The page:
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Watford Borough Council publishes carbon emissions reduction plan
Electric cars, light sensors and improvements to park changing rooms could help Watford Borough Council to reduce its carbon emissions.
Last year the council signed up to the Carbon Trust Local Authority Carbon Management programme and its five year plan to reduce emissions by 30 per cent has now been published.
From a baseline of 3,972 tonnes of CO2 in 2009/10, the council is predicted to have a “business as usual” emissions rate of 4,113 tonnes by 2015.
A 30 per cent saving would represent 1.191.6 tonnes by that time, reducing emissions to 2,780 tonnes.
The council has already identified ways to reach 16 per cent of their reduction target, through existing schemes such as the redevelopment of the council depot in Wiggenhall Road and the closure of the Church Street toilets.
Investment of £242,643 has also been secured to run projects that will save a further 63 per cent of the target, with 21 per cent outstanding.
In 2009/10, emissions cost the council £565,000 and taking no action could cost the council £220,500 by 2015.
However, the 30 per cent reduction, if achieved, would save almost £700,000.
Ways identified to reduce emissions include a staff awareness campaign, turning off lights and shutting windows, “smarter driving”, buying electric vehicles and upgrading lights with sensors.
Meanwhile, projects to be investigated in the future include putting solar panels on the Town Hall roof.
Councillor Derek Scudder, portfolio holder for the environment, told Cabinet last night (Monday): “Over the course of the five year programme, our aim is to reduce carbon emissions by 30 per cent. There will be some up-front investment, with savings of £673,000 over that time.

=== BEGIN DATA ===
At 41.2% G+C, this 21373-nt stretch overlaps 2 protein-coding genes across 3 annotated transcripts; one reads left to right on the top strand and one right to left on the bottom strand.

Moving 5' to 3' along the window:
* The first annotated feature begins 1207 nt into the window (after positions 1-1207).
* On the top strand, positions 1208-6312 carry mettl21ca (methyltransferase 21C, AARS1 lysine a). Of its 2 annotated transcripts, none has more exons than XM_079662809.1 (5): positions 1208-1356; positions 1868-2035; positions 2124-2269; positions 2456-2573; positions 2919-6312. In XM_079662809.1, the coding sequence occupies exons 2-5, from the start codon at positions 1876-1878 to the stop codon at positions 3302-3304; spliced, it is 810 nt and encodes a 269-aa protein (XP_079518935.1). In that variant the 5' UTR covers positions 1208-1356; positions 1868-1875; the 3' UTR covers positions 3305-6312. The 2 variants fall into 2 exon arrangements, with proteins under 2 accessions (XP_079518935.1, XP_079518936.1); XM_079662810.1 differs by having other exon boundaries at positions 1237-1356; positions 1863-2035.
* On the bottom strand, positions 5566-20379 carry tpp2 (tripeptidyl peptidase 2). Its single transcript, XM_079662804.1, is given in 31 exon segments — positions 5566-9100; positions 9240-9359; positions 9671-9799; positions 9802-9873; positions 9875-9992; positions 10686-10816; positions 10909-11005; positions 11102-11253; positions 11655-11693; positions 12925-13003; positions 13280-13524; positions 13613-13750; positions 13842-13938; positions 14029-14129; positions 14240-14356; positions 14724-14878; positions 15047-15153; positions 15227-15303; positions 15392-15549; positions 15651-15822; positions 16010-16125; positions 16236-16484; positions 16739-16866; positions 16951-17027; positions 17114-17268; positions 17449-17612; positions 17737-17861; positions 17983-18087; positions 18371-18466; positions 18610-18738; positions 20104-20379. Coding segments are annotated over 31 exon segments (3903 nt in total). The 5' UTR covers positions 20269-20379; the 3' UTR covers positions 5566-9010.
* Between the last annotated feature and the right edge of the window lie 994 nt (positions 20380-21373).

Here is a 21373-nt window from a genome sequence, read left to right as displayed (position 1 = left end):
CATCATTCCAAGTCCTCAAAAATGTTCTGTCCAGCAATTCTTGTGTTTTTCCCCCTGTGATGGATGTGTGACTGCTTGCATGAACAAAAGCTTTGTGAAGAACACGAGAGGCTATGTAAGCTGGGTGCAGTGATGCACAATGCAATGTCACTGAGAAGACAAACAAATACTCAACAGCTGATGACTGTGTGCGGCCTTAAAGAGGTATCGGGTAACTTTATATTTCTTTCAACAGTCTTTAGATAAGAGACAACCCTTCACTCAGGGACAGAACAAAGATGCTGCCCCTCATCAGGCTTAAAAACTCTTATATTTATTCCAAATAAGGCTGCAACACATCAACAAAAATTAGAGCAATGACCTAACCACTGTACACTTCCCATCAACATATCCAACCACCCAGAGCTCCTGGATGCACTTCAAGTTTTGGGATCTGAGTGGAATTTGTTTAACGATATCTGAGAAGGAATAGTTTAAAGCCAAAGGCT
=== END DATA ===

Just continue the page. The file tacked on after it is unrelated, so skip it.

“It's pulling together everything we do as a council that contributes to that reduction in carbon, from the cemetery chapel north Watford heater timer through to hot desking and getting staff to turn off computers.
“It's an ongoing project so projects will emerge during that five years [about how to make up the shortfall] but obviously engagement with staff is important.
“It's really important for us, apart from being the right thing to do, as it will save the council a lot of money.”
Alan Gough, head of environmental services, added: “It's very exciting and the first time we have pulled all this together under a single umbrella.
“I think it's very good how the council will be setting a good local example. A little thing we do adds up so nothing is too small and nothing is too big.”
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